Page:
Laura Marling tried. She really, honestly did. For over two years, in fact. But the gossamer British folkie just didn’t make a very good American.
After touring her last album, 2013’s Ethan Johns-produced concept piece Once I Was an Eagle, the singer attempted to compose a follow-up. But after hearing the tracks, Johns wasn’t satisfied. So his protégé decided to take a six-month sabbatical in Los Angeles, where a beau of hers was residing. They broke up after two weeks, and she was left alone, knowing hardly a soul, in the glittery entertainment mecca. “And I, uh, stayed for way too long,” she now clearly understands. “It was fun for a while. And then it kind of became…not so fun.”
Although the 25-year-old emerged with a new fifth album to show for her trouble—Short Movie, a bold stylistic leap forward in the spirit of mid-‘70s Joni Mitchell— she’s not sure where her plan to find new inspiration went horribly awry. “But just being one person in a huge country like America was humbling,” says the singer, calling from the familiar confines of her two-story, terraced house in London, where she returned last Christmas. “Especially a country where things like healthcare are still an issue. There was a homeless man who lived outside my building in L.A., and I was chatting with him one time. And he had broken his back and that’s how he ended up on the street—medical bills had forced him into bankruptcy. And that was completely terrifying to me.”
At one point, Marling even snipped her long blonde tresses into a Mia-Farrow-circa-Rosemary’s-Baby pixie cut and set about recreating herself, assuming a whole new identity. Ergo, she says, she was perfectly anonymous in Hollywood—she was residing there so randomly, no one ever suspected she was England’s Mercury-Prize-nominated, BRIT-Award-winning national treasure. Which allowed her to become a casual, coffee-house-frequenting observer, studying people from the shadows. “The only time I was recognized was by my neighbor at my apartment,” she chortles. “She came over to apologize for making noise or something, and I opened the door and she gasped, ‘Oh, my God! You’re Laura Marling!’ She’d been living in London for several years—that’s how she knew me. But we ended up becoming really good friends.”
Finally, Marling began to comprehend the sheer folly of her undertaking. As feelings of loneliness and depression swept over her in California, she says, “I just got so sad about being there. And I don’t know what I thought would happen there—I guess L.A. had this weird sense of promise, that if you somehow dedicated yourself to it, that it would reap rewards for you, whatever they may be. So I guess I was staying out of curiosity, just to see what would happen if I did.” She sighs. “But basically, it turns out that if you don’t believe in L.A., then L.A. doesn’t believe in you.”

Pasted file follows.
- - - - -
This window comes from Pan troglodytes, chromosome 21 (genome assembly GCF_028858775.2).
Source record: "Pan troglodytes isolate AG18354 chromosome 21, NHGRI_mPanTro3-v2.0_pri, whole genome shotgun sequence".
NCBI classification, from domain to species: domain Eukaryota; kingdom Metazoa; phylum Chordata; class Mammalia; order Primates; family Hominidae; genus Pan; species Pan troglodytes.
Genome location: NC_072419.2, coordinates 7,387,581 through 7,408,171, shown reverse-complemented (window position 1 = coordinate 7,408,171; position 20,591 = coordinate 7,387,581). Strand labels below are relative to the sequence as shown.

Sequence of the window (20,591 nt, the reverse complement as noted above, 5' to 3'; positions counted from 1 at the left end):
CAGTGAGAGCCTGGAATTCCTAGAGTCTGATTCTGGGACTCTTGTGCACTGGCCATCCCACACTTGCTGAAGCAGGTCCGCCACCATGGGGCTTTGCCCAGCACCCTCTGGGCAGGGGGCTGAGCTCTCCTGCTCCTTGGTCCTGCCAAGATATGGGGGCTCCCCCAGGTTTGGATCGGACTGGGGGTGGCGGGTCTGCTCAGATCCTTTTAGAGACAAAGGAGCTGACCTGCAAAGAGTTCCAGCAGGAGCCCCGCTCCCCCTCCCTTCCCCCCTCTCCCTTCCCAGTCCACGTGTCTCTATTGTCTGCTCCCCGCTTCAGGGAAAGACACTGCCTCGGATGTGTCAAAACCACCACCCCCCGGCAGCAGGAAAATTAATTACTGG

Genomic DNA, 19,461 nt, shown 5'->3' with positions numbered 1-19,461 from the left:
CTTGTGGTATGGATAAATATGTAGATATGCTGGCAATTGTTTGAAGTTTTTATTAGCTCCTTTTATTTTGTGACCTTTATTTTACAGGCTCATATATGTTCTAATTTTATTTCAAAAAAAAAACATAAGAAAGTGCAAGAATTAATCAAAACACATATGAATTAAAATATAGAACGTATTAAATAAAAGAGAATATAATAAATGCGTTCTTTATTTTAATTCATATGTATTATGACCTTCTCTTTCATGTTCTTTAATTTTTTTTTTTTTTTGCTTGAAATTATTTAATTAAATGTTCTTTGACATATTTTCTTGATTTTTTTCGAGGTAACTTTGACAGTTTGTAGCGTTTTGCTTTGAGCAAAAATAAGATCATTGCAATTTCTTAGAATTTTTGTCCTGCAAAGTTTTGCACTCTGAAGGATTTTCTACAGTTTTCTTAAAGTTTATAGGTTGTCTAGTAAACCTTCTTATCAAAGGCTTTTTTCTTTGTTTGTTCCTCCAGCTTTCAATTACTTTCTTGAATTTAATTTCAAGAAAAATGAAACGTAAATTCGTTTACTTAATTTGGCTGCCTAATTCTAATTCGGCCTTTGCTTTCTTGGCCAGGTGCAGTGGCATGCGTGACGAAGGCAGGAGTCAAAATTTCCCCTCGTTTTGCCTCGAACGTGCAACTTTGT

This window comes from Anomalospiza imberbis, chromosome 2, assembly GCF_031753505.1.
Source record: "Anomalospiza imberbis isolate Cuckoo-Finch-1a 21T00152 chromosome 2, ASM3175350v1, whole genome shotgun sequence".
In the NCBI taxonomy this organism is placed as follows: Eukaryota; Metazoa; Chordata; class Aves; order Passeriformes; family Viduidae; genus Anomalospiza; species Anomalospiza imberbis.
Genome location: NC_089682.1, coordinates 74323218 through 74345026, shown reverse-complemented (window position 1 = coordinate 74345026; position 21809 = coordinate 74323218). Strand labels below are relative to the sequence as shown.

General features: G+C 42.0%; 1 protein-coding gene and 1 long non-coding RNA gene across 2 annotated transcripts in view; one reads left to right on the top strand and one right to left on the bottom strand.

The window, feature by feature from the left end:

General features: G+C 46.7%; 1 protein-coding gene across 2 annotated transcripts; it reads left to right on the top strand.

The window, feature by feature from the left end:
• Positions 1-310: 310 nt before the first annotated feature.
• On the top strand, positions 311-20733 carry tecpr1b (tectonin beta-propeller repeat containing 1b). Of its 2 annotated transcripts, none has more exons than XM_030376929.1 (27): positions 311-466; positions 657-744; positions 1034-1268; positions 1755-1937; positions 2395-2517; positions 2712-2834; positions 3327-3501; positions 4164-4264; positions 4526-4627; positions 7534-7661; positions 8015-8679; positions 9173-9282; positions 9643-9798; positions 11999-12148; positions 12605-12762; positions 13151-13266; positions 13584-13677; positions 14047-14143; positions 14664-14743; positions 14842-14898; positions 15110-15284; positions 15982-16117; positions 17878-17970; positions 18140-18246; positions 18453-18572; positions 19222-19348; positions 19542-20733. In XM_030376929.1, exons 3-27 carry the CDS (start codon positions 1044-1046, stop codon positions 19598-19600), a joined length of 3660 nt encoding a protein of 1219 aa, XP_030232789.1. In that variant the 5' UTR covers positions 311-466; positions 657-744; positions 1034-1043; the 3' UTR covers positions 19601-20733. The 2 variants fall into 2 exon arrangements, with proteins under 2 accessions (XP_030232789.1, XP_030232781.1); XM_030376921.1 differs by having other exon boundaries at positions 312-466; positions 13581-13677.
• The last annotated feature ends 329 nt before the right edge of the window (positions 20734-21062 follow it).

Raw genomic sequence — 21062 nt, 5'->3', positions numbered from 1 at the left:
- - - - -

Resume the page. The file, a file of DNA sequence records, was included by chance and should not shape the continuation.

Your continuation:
Yet the tunesmith was jolted into a higher consciousness there, leading to the electric-leaning Short Movie. It opens with a cold, clinical farewell to someone, perhaps that SoCal paramour: “I can’t be your horse anymore/ You’re not the warrior I was looking for.” Other softly strummed dissertations follow—“False Hope,” “Walk Alone,” and the bluesy “Don’t Let Me Bring You Down,” which contains a tell-tale couplet: “Living here is a game I don’t know how to play/ Are you really not anybody until somebody knows your name?” And along the way are surreal interludes like the galloping, spoken-word burst of venom aptly dubbed “Strange,” a stark late-night rumination on leaving Los Angeles called “Howl,” and a final, feeling-her-oats declaration of faith couched in a subtle confessional, “Worship Me.” Her tone has grown more conversational, her voice aglow with a new hearth-ember warmth that’s both neighborly and reassuring. You’d hardly recognize her as the woman performing on her rare UK-recorded live album Verses From the Union Chapel, on which her only attempt at crowd interaction is a near-whispered “Hello, I’m Laura. It’s very nice to see you all here.”